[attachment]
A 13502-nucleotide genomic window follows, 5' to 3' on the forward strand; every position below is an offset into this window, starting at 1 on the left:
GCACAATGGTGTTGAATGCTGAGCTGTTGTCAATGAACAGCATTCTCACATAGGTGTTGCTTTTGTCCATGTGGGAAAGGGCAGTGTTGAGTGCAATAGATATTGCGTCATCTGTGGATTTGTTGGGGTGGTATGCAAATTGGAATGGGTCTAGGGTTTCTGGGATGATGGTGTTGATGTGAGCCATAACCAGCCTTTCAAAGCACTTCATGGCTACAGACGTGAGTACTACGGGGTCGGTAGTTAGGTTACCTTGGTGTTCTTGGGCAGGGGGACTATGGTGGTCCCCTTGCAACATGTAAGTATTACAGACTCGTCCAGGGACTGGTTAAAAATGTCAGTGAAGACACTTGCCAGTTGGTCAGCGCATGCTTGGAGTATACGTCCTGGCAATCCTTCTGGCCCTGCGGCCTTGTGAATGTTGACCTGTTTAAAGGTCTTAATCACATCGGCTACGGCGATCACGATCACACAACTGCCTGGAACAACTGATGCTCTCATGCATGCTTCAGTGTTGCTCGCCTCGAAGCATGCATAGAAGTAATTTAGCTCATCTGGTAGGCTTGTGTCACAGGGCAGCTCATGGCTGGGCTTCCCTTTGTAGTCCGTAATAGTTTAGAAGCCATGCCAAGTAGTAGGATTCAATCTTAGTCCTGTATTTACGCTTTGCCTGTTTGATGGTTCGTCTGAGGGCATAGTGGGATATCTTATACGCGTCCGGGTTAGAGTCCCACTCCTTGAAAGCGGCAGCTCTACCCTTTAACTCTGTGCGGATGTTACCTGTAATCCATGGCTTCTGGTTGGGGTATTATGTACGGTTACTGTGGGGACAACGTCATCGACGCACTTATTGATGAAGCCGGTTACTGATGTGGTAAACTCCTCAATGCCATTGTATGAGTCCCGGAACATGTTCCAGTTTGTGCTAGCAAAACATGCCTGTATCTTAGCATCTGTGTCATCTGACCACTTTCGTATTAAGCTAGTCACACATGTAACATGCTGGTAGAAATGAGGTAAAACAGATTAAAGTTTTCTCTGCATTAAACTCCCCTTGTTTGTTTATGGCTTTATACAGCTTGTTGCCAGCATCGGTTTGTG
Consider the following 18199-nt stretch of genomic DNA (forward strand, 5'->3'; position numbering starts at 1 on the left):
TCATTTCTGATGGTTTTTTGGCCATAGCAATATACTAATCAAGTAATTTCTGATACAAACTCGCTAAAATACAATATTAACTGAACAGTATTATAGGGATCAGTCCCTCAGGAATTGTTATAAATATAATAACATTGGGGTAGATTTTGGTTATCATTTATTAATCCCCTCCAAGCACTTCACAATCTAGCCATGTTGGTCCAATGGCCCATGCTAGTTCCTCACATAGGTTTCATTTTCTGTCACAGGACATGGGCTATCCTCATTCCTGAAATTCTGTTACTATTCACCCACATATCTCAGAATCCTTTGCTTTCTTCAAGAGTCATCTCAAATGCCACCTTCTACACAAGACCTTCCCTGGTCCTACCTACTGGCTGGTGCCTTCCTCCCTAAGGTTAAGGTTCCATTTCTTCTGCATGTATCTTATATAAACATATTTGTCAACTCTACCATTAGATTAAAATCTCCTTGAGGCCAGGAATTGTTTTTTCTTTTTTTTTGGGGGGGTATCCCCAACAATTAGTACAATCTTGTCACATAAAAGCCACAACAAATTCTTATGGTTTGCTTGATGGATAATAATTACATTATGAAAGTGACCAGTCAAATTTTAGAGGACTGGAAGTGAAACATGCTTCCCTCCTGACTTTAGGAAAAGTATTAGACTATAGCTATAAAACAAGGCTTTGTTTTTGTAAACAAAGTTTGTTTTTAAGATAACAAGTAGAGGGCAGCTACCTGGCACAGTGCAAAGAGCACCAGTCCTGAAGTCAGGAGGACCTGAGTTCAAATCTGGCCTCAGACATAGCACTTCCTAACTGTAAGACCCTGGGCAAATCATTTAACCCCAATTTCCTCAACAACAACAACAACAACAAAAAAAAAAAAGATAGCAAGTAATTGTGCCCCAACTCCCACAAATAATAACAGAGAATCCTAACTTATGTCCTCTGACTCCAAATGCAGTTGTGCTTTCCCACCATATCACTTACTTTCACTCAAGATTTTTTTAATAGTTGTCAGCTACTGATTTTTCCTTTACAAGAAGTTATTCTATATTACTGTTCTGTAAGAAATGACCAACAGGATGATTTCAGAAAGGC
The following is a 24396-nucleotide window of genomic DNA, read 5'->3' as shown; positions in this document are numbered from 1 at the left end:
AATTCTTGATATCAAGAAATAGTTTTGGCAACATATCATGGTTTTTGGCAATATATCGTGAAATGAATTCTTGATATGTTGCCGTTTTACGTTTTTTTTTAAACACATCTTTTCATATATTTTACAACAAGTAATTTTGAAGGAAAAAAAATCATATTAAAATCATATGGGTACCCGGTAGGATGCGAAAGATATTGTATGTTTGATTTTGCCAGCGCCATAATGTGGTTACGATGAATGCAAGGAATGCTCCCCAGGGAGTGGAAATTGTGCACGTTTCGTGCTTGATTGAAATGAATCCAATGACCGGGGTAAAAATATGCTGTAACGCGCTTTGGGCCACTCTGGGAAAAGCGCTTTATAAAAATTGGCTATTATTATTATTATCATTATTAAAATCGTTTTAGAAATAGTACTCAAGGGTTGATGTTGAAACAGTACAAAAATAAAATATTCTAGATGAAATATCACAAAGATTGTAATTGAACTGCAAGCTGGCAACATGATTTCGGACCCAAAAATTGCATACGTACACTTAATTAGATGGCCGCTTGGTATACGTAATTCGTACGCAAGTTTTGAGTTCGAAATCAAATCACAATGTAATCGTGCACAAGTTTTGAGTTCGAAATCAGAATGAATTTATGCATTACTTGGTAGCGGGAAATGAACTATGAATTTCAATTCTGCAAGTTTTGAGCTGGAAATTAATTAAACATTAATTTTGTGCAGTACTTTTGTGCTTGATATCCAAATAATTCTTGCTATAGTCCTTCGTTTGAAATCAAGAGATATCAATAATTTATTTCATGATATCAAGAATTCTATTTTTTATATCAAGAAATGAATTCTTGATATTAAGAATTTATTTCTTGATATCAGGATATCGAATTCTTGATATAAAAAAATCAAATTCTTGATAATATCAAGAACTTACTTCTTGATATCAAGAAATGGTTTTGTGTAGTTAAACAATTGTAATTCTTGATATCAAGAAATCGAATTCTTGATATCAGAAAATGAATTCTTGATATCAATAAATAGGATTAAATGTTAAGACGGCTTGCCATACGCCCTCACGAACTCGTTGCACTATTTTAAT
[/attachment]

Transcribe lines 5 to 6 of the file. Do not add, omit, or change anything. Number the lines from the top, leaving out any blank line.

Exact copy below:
The following is a 24396-nucleotide window of genomic DNA, read 5'->3' as shown; positions in this document are numbered from 1 at the left end:
AATTCTTGATATCAAGAAATAGTTTTGGCAACATATCATGGTTTTTGGCAATATATCGTGAAATGAATTCTTGATATGTTGCCGTTTTACGTTTTTTTTTAAACACATCTTTTCATATATTTTACAACAAGTAATTTTGAAGGAAAAAAAATCATATTAAAATCATATGGGTACCCGGTAGGATGCGAAAGATATTGTATGTTTGATTTTGCCAGCGCCATAATGTGGTTACGATGAATGCAAGGAATGCTCCCCAGGGAGTGGAAATTGTGCACGTTTCGTGCTTGATTGAAATGAATCCAATGACCGGGGTAAAAATATGCTGTAACGCGCTTTGGGCCACTCTGGGAAAAGCGCTTTATAAAAATTGGCTATTATTATTATTATCATTATTAAAATCGTTTTAGAAATAGTACTCAAGGGTTGATGTTGAAACAGTACAAAAATAAAATATTCTAGATGAAATATCACAAAGATTGTAATTGAACTGCAAGCTGGCAACATGATTTCGGACCCAAAAATTGCATACGTACACTTAATTAGATGGCCGCTTGGTATACGTAATTCGTACGCAAGTTTTGAGTTCGAAATCAAATCACAATGTAATCGTGCACAAGTTTTGAGTTCGAAATCAGAATGAATTTATGCATTACTTGGTAGCGGGAAATGAACTATGAATTTCAATTCTGCAAGTTTTGAGCTGGAAATTAATTAAACATTAATTTTGTGCAGTACTTTTGTGCTTGATATCCAAATAATTCTTGCTATAGTCCTTCGTTTGAAATCAAGAGATATCAATAATTTATTTCATGATATCAAGAATTCTATTTTTTATATCAAGAAATGAATTCTTGATATTAAGAATTTATTTCTTGATATCAGGATATCGAATTCTTGATATAAAAAAATCAAATTCTTGATAATATCAAGAACTTACTTCTTGATATCAAGAAATGGTTTTGTGTAGTTAAACAATTGTAATTCTTGATATCAAGAAATCGAATTCTTGATATCAGAAAATGAATTCTTGATATCAATAAATAGGATTAAATGTTAAGACGGCTTGCCATACGCCCTCACGAACTCGTTGCACTATTTTAAT